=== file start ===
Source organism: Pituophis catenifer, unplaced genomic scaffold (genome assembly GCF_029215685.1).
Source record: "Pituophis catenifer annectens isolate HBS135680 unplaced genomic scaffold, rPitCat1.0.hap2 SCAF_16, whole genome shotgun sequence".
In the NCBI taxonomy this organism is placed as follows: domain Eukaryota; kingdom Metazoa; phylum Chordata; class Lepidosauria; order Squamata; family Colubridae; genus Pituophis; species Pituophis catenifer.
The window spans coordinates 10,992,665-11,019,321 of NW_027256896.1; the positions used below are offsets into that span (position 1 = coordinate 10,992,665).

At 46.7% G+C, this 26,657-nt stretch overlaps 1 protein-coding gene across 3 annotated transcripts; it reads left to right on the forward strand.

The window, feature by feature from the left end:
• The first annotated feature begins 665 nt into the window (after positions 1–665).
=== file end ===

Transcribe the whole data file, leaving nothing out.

Source organism: Pituophis catenifer, unplaced genomic scaffold (genome assembly GCF_029215685.1).
Source record: "Pituophis catenifer annectens isolate HBS135680 unplaced genomic scaffold, rPitCat1.0.hap2 SCAF_16, whole genome shotgun sequence".
In the NCBI taxonomy this organism is placed as follows: domain Eukaryota; kingdom Metazoa; phylum Chordata; class Lepidosauria; order Squamata; family Colubridae; genus Pituophis; species Pituophis catenifer.
The window spans coordinates 10,992,665-11,019,321 of NW_027256896.1; the positions used below are offsets into that span (position 1 = coordinate 10,992,665).

At 46.7% G+C, this 26,657-nt stretch overlaps 1 protein-coding gene across 3 annotated transcripts; it reads left to right on the forward strand.

The window, feature by feature from the left end:
• The first annotated feature begins 665 nt into the window (after positions 1–665).